Wednesday, December 21, 2011

WIP Wednesday/Winter Solstice Wednesday, Week 3

Authors, would you like to share approximately 100-200 words about a current work in progress on a future WIP Wednesday? If so, please e-mail the details to erinoriordan AT sbcglobal DOT net.

Erin O'Riordan: My current works in progress? I just finished editing another Hurricane book by Joe Cacciotti, and I'm collaborating with Rushmore Judd on a short story called "The Witch."


Winter Solstice Wednesday: According to GoddessGift.com, Rhiannon was the Celtic goddess of the moon and inspiration and Queen of the Fairies. She married the mortal king of Wales, who first spotted her as she rode a fine white horse. Falsely accused of killing their infant son, she was punished by being forced to wear a horse collar. When travelers came to the kingdom, she would tell them of her crime and offer to carry them on her back to the castle. Her son, raised by a farm couple, was later restored to the throne, and Rhiannon regained her place in royal society.

Some legends link Rhiannon with Vivienne, the Lady of the Lake in Arthurian legend. She is closely linked with horses, and sometimes associated with the Gaulish-Roman goddess Epona, the Great Mare (a name the Romans also bestowed on the grain-goddess Demeter). Epona was especially beloved among the Roman cavalry.


Rhiannon's part on the Winter Solstice was to ride through the Welsh people's dreams, giving them visions and bringing them inspiration for the coming year. The Irish version of Rhiannon's name is Mare, pronounced MAH-ray, which is said to be the source of the word "nightmare."

Although associated with a white horse, Rhiannon inspired the Welsh custom of Mari Lwyd, or Gray Mare. A mare's skull, sometimes made of wood or cardboard, is mounted on a pole and draped with a white sheet. It may be finely decorated, with colorful ribbons for reins, glass eyes and even snapping jaws. The mare is carried through the streets by a colorfully-dressed party singing traditional songs, sometimes mixed with Christmas carols. Sometimes, a rhyme contest would take place between the members of the Mari party and those inside the houses they visited. The party hoped to be rewarded for their entertainments with cakes and perhaps ale. It was a form of wassailing.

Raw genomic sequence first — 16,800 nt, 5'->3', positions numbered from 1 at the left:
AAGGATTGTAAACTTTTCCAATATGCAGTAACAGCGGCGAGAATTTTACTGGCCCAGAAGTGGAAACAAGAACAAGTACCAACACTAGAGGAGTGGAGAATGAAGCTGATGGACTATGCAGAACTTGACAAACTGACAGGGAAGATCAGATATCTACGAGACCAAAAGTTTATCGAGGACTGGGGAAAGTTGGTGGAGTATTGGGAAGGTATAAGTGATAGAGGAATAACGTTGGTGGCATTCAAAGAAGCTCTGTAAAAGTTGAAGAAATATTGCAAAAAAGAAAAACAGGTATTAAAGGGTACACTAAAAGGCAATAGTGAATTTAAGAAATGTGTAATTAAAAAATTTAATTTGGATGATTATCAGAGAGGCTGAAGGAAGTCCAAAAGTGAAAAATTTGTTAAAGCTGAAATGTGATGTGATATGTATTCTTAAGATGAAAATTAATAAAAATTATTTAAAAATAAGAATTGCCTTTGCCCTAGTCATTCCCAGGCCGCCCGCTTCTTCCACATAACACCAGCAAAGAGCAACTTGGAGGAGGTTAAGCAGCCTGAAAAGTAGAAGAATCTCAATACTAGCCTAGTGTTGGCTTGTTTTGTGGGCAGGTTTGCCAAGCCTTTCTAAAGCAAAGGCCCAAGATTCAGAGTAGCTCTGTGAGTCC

Of course, "Rhiannon" is also a Fleetwood Mac song written by Stevie Nicks. She also inspired the English nursery rhyme:

Ride a cockhorse to Banbury Cross
to see a fine lady upon a white horse,
With rings on her fingers and bells on her toes
she shall have music wherever she goes.


The goddess Rhiannon shares her name with author Rhiannon Mills, who has written the paranormal romances Immortal Ties and Immortal Embrace. Her beautiful, sex-positive blog is Rhiannon's Paranormally Romantic Bits and Pieces.

4 comments:

Rhiannon Mills said...

I have so many WIPs going on at once right now! LOL... Sometimes my mind kicks into overdrive and I end up with a million short stories and novel starts and don't know which ones to write first. Currently, I'm pushing out the release of my novella (from Knight Watch Press), THE DEMON KING, working on the sequel, and writing a novel about Elizabeth Bathory. Fun stuff... :)Happy WIP Wednesday!

p.m.terrell said...

I found your post so informative, Erin. I didn't know that history - it was fascinating. Thanks for sharing that! As for my WIPs, my 13th book, Vicki's Key, will be released early next year so I'm gearing up for that. And I'm halfway through with Secrets of a Dangerous Woman, due out in the fall of 2012. Plus just finished outlining Book #15, Dylan's Song, which will take me to Ireland...

Erin O'Riordan said...

Elizabeth Bathory is one historical figure who gives me the creeps. I don't want to read about her, but I'm so fascinated I can't look away.

I like the sound of Dylan's Song, P.M.

Ellison James said...

This sounds exciting. I'd love to post a portion of a work in progress! I have one about a woman swept through a portal ending up in the ancient land of Atlantis, where she is mistaken for a Goddess. Of course there's the ongoing story about my demon succubus infiltrating a pack of shapeshifting werewolves for the love of the only man that can survive her.
And, Rhiannon, I can't wait to read your Elizabeth Bathory story, but I'm with Erin on this one, I'm a little hesitant but know I'll be intrigued.